Yet another developer journey ...

Yet another developer journey ...

Tuples, tuples... value tuples!

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Tuples, tuples... value tuples!

Dominik Schischma's photo
Dominik Schischma
·May 29, 2022·

3 min read

Introduction

In the very first beginning of tuples in c# I firstly skipped it, because the readability had been not what I though of creating readable code.

Example from MSDN:

(bool, string) t1 = (true, "");
Console.WriteLine($"Tuple with value {t1.Item1} and string {t1.Item2}.");

When using tuples with more than 2 variables it was always about remembering which variable is which item.

With the introduction of ValueTuples this changed. Now it is possible to assign a 'name' to each tuple variable:

(bool rc, string error) t2 = (true, "");
Console.WriteLine($"Tuple with value {t2.rc} and string {t2.error}.");

Where for?

Now where should I use tuples?

Data storage

In general they can be used everywhere. However imho for complex data, the code readability will be worse, if you use it for storing big data instead of using classes. Let me show you an example:

(string FirstName, string LastName, DateTime BirthDay) person

Using it together with a list will result in:

List<(string FirstName, string LastName, DateTime BirthDay) person>

In this case using a dedicated data class should be prefered as the readability greatly improves and the data class can be extended with additional methods.

But for temporarily storing small data constructs, where Dictionaries, Collections or Hastables do not bring in any benefit, they are great also!

Method return type

That is the point where we switched to value tuples and now using them heavily. Instead of using out variables or ref variables for providing the error messages to the calling method we switched to tuples.

Previously:

string error = "";
bool rc = FirstMethod(ref string error);
if(!rc)
  _logger.Error(error);

rc = SecondMethod(ref string error);
if(!rc)
  _logger.Error(error);

Now with tuples:

(bool success, string error) callRc = FirstMethod();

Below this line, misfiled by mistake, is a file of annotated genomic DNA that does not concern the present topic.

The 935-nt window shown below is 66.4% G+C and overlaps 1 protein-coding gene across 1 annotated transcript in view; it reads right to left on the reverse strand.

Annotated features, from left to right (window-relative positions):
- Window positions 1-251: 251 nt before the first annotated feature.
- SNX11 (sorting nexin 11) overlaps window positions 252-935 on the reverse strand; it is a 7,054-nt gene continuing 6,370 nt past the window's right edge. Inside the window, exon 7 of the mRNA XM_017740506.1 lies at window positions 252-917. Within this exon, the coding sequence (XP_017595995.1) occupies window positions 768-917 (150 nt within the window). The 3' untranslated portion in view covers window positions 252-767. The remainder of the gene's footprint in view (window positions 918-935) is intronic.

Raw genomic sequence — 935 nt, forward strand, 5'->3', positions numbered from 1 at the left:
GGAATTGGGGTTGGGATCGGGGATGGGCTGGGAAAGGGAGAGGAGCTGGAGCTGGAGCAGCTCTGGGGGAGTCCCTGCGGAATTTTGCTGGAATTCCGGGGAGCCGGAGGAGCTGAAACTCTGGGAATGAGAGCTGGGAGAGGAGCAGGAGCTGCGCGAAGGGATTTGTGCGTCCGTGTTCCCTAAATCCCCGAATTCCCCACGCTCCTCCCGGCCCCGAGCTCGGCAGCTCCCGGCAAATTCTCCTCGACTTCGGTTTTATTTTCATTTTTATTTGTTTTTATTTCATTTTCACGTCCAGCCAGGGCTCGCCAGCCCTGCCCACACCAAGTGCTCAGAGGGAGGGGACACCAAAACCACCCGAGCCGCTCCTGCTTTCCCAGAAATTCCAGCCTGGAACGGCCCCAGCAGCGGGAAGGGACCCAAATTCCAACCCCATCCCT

if(!callRc.success)
  _logger.Error(callRc.error);

callRc = SecondMethod();
if(!callRc.success)
  _logger.Error(callRc.error);

It can be easily extended with a more complex tuple for also handling an additional variable providing e. g. data from the called method which does work great together with nullable:

(bool success, string error, string[] lines) callRc = LoadFile();
if(!callRc.success)
{
   _logger.Error(callRc.error);
   return;
}
// process data using callRc.lines ...

Replacement for exceptions

Instead of throwing exceptions from one sub method all the way up to the method which is handling the error (e.g. logging or displaying to the user), tuples provide a great way to save the costs of exception!

A full example method:

public static (bool success, string message, string[] lines) ReadAllFileLinesN(string fileName, Encoding encoding = null)
{
    try
    {
        // using FileStream + BufferedStream seems to be the fastest 
        using FileStream fs = File.Open(fileName, FileMode.Open, FileAccess.Read, FileShare.ReadWrite);
        using BufferedStream bs = new BufferedStream(fs);

        // encoding or no?
        using StreamReader sr = encoding != null ? new StreamReader(bs, encoding) : new StreamReader(bs);

        // read
        string s;
        List<string> fileLines = new List<string>();
        while ((s = sr.ReadLine()) != null) 
            fileLines.Add(s);
        return (true, null, fileLines.ToArray());
    }
    catch (Exception ex) when (ex is FileNotFoundException or OutOfMemoryException or UnauthorizedAccessException or IOException)
    {
        return (false, ex.Message, null);
    }
}

Tuples and var

Instead of specifying the return values each on it's own:

(bool success, string error) callRc = FirstMethod();

We can also use var which does work perfect with IntelliSense:

var callRc = FirstMethod();

Deconstruct

And last but not least, we can also 'desconstruct' the tuple and direct access the single variables:

(bool success, string error) = FirstMethod();
if(!success)
  _logger.Error(error);

// use them again but without declaration 
(success, error) = SecondMethod();
if(!success)
  _logger.Error(error);

Naming conventions

Internally we decided to use the following typing conventions with tuples:

  • For return tuples, we use tuple variables in lowerCase
  • For data tuples, we use tuple variables in UpperCase

Last but not least, please remind yourself that tuples are value types!

 
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